KNOXVILLE, Tenn. (WVLT)-- It's not the first time an air traffic controller sleeps on the job. The first incident reported was at the Reagan National Airport in Washington in March, and now, at our very own McGhee Tyson Airport.
Volunteer TV's Pete Michaels has flown all over the US in the past 30 years. He knows just how important the job of an air traffic controller can be.
"It's a very stressful job you have the responsibility of the safety and separation of aircraft, safety of the passengers and pilot," he said. "The air traffic system couldn't survive without controllers; nothing is safe without them."
Safety comes first. That's why the Federal Aviation Administration is taking steps to fire a controller at McGhee Tyson Airport after going to sleep and being "unresponsive" for five hours forcing one other controller to work double-- while safely landing seven planes.
In a statement, the agency said it: "will not tolerate this type of unprofessional and inappropriate behavior."
Becky Huckaby, the spokeswoman at McGhee Tyson, said that based on the information the airport was given no passenger was "compromised." But some passengers say it's still concerning.
"Very concerning. You're up in the air and your life is in teh hands of the pilot and the people giving directions and intruction," said passenger Mark Klett.
Michaels said he has faith in the system despite the incident.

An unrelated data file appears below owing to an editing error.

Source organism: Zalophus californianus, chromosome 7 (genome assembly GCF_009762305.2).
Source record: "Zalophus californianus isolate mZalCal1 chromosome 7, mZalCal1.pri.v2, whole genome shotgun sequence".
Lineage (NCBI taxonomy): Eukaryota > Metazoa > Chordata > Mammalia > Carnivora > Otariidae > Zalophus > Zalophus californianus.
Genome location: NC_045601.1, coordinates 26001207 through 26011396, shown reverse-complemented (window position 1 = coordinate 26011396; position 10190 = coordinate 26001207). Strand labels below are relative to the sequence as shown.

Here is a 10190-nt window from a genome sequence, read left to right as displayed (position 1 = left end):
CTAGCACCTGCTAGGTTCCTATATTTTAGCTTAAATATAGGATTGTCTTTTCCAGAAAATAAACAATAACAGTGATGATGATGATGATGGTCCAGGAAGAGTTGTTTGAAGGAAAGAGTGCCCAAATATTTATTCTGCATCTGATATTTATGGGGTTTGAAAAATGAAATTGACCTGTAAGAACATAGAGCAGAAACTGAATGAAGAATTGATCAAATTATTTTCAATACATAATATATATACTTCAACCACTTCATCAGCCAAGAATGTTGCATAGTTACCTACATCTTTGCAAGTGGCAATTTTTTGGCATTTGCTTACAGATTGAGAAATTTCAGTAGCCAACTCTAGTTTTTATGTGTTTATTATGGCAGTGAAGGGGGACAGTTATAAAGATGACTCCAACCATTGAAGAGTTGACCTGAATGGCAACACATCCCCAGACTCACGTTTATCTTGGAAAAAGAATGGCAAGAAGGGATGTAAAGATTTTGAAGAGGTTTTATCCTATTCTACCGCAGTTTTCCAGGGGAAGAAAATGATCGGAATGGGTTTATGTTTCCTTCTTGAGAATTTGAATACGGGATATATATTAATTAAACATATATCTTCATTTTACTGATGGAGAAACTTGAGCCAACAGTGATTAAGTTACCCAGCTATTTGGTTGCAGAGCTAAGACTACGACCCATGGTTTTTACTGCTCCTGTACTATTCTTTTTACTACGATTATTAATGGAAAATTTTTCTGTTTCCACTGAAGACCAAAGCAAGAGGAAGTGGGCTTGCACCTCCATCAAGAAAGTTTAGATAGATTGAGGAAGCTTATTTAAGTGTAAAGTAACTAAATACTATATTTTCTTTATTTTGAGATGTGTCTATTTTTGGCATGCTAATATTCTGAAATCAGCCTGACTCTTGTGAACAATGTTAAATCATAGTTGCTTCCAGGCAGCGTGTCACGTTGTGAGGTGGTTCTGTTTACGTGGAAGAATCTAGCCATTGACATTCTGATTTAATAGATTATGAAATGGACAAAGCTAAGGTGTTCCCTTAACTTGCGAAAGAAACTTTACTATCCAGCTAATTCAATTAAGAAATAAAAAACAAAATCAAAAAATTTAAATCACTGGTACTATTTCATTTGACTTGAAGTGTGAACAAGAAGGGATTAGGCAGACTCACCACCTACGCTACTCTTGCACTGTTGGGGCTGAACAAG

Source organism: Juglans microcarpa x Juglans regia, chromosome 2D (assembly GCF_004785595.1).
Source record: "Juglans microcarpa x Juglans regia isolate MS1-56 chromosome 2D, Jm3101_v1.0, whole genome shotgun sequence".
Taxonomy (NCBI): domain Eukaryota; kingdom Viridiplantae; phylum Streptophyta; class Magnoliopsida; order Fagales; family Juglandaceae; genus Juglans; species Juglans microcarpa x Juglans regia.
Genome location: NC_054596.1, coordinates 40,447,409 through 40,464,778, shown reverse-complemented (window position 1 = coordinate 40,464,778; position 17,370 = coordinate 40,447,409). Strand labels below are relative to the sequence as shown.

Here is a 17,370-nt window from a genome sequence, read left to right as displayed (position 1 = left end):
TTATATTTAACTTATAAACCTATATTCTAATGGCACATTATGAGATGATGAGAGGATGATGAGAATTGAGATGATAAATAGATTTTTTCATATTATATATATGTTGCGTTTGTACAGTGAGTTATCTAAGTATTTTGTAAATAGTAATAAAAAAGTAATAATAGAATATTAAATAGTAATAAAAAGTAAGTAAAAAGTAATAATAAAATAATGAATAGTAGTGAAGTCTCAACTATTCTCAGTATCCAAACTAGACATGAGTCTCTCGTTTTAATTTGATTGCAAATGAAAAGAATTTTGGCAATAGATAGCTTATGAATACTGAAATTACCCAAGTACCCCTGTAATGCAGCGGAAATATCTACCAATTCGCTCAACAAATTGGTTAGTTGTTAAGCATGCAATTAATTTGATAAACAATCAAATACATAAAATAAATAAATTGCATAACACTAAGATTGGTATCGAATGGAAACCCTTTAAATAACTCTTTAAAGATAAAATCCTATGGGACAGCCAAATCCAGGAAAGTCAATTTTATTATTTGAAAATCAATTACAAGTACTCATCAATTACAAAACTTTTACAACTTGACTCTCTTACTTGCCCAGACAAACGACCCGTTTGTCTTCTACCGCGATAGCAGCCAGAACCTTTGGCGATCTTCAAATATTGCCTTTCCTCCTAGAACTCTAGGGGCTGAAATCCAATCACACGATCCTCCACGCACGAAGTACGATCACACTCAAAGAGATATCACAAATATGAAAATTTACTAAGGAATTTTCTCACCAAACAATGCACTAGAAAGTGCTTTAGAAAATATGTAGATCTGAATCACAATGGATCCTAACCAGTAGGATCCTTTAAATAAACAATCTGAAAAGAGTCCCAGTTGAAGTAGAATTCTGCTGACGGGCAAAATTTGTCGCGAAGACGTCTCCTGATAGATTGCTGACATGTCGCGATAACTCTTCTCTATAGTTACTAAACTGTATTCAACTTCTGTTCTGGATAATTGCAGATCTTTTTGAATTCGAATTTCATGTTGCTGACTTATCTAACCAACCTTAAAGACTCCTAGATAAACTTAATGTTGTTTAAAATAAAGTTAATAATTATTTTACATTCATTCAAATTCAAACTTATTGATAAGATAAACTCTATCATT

"The FAA will take the appropriate actions and whatever actions they take will be in the best interest of aviation. I'm confident of that," he said.
Because of the two incdients, the FAA said it is conducting a nationwide review of the air traffic control system, including overnight staffing at certain airpots around the country.
KNOXVILLE, Tenn. (WVLT) -- The Federal Aviation Administration announced it is taking steps to fire an air traffic controller the agency claims was found intentionally sleeping on the job at McGhee Tyson airport.
According to the FAA statement, the air traffic controller was working a midnight shift on February 19, 2011. During the shift, he worked alone in the radar room, while another controller manned the airport control tower.
In its statement, the FAA said it "will not tolerate this typre of unprofessional and inappropriate behavior."
Seven planes landed safely over a five-hour period, all handled the airport control tower controller, who handled both the radar and tower duties after finding the radar controller unresponsive.